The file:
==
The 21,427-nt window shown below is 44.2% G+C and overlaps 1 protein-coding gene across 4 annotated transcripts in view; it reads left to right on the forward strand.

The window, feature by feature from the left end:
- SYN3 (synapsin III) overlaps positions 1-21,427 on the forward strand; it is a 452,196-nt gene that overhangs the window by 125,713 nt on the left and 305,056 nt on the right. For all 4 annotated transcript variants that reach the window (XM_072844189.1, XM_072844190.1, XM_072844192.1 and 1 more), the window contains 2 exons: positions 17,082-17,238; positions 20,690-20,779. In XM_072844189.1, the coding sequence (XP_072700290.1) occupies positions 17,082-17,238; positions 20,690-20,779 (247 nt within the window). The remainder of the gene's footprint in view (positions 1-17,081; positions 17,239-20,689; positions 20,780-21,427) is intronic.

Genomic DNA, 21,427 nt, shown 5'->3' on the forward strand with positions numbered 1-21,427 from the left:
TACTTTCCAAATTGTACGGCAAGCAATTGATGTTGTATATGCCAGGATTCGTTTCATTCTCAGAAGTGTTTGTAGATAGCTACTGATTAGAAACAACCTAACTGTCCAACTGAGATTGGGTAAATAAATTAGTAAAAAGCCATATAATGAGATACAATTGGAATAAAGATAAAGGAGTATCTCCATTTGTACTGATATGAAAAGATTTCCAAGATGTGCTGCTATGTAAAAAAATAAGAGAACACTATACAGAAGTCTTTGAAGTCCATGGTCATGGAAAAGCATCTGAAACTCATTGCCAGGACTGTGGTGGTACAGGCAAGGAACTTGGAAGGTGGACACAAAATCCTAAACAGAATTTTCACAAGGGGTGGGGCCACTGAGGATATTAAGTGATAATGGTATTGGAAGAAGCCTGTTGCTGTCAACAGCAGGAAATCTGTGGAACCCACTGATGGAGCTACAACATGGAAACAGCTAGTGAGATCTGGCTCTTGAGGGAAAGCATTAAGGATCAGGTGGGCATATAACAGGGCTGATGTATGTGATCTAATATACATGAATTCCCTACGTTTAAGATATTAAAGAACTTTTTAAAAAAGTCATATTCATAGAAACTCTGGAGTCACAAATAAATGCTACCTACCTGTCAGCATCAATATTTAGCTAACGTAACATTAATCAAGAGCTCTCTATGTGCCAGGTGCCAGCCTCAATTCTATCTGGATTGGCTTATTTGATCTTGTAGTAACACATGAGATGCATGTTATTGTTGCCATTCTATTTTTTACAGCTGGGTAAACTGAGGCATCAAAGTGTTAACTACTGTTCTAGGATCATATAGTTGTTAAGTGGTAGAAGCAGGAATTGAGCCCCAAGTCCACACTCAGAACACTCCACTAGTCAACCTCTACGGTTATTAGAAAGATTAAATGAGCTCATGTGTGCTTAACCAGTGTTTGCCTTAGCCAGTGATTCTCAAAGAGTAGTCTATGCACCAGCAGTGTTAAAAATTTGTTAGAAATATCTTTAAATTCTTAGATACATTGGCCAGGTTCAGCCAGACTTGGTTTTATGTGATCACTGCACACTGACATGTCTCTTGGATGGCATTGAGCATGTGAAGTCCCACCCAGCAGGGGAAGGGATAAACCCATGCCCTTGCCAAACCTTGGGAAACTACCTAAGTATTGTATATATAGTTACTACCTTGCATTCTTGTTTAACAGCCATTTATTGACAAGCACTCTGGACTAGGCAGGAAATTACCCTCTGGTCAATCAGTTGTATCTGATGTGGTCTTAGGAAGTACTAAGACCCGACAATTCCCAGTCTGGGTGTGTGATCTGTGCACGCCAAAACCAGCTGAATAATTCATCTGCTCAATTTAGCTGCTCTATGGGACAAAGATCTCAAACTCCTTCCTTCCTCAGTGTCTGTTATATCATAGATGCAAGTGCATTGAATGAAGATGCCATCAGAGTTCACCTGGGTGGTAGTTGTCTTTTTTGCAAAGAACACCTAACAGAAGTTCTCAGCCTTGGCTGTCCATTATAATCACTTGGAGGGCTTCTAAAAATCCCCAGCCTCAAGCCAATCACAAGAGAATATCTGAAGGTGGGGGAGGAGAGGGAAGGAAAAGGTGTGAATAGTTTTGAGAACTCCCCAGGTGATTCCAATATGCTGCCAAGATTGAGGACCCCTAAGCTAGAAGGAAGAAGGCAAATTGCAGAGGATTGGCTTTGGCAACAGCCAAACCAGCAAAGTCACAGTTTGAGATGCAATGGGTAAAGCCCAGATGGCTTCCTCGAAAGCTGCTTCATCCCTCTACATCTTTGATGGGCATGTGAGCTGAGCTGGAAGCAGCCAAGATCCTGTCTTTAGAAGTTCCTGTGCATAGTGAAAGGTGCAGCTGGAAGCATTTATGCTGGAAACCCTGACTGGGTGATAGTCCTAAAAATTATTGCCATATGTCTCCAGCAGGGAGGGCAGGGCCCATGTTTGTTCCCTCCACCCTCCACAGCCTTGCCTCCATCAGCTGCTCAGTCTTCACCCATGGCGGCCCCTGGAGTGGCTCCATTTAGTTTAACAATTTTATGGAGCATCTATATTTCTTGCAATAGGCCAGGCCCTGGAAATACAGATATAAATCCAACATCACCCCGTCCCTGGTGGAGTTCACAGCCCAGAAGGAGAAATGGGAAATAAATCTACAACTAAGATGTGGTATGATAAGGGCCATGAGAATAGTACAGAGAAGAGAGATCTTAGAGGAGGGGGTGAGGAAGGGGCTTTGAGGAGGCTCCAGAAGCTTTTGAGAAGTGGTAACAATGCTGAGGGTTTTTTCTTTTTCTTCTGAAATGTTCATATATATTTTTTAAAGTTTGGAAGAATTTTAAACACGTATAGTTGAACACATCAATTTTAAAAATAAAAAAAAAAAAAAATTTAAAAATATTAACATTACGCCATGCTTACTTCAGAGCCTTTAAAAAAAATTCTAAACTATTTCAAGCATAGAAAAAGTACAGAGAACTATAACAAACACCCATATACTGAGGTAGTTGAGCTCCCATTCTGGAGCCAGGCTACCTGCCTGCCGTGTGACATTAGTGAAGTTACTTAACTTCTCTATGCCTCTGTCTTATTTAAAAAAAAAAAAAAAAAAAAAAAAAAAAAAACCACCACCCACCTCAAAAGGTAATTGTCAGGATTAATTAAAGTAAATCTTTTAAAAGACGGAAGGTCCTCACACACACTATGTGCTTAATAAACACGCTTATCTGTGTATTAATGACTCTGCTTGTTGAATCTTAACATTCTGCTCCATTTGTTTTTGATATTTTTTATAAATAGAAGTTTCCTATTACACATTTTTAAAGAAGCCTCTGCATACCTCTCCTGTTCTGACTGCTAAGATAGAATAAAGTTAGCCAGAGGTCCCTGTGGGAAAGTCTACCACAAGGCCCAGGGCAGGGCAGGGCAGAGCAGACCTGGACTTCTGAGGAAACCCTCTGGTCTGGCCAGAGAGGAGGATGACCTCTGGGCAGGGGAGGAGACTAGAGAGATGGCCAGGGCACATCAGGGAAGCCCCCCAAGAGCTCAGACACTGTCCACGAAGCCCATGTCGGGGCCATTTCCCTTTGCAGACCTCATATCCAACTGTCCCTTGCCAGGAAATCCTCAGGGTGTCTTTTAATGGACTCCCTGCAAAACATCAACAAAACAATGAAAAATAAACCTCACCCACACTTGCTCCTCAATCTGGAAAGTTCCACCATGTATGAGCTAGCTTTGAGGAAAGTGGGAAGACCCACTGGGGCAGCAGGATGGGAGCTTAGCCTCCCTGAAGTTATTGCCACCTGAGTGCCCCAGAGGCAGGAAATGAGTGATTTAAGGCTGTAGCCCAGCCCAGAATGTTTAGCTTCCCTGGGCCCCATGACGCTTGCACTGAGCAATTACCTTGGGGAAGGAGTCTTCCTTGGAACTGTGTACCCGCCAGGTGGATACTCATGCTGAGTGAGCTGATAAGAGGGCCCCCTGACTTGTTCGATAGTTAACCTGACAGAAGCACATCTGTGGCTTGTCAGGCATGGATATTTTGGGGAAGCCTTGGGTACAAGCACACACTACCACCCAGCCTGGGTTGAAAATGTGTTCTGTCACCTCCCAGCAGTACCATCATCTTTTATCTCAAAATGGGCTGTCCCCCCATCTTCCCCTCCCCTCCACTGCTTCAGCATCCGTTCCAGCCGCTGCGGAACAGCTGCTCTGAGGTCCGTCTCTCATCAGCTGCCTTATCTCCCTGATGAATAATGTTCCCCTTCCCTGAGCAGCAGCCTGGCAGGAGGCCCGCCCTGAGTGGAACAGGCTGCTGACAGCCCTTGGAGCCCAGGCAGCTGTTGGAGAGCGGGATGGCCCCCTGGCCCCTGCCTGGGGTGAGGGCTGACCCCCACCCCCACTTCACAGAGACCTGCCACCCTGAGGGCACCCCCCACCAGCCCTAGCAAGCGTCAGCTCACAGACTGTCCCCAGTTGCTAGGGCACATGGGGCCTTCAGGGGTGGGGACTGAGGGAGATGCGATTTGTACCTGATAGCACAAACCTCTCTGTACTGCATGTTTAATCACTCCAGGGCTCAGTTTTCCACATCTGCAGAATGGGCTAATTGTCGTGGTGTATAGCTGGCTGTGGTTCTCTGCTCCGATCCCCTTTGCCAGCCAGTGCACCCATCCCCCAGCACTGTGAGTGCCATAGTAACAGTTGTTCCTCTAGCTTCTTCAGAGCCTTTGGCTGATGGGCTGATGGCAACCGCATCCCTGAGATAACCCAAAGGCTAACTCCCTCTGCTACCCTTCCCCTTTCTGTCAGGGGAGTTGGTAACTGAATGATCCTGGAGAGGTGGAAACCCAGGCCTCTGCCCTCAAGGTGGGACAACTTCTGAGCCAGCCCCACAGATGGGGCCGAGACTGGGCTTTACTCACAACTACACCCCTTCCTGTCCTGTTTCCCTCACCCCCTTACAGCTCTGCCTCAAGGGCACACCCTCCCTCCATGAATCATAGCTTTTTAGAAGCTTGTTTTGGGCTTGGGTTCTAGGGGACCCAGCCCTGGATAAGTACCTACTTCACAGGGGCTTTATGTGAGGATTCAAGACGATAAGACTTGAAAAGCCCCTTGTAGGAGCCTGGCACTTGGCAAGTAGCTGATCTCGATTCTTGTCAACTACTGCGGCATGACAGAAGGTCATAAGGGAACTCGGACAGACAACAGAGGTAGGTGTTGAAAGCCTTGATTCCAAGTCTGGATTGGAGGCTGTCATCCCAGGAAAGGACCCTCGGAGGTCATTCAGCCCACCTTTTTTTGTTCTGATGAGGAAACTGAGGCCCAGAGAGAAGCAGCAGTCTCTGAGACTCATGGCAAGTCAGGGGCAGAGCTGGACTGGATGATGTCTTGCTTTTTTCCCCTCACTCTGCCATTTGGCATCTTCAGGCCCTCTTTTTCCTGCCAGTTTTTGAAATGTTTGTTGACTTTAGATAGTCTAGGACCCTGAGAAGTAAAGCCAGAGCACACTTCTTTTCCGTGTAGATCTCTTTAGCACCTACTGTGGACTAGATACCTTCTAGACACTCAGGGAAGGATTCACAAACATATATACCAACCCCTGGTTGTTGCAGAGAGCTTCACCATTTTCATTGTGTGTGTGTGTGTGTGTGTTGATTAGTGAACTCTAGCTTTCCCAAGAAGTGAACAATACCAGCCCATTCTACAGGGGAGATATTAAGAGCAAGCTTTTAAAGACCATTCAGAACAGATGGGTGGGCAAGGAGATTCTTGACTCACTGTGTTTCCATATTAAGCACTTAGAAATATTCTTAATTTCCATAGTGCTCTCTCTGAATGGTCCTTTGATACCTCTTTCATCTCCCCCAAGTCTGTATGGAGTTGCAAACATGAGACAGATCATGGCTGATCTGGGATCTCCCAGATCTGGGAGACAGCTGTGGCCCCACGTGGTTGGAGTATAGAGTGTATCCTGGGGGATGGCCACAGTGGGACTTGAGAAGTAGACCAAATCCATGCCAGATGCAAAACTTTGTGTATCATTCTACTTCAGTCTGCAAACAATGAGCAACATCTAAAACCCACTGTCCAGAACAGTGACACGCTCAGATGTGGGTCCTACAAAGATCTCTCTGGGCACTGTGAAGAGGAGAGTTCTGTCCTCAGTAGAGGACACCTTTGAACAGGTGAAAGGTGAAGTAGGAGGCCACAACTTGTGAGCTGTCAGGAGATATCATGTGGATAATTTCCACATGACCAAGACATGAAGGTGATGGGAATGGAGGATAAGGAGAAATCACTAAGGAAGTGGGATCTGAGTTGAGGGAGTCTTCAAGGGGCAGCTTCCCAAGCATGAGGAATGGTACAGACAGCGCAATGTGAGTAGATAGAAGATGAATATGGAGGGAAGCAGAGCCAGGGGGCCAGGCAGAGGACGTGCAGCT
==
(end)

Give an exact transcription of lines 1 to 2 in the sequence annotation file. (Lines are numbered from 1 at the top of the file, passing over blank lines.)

The 21,427-nt window shown below is 44.2% G+C and overlaps 1 protein-coding gene across 4 annotated transcripts in view; it reads left to right on the forward strand.

The window, feature by feature from the left end: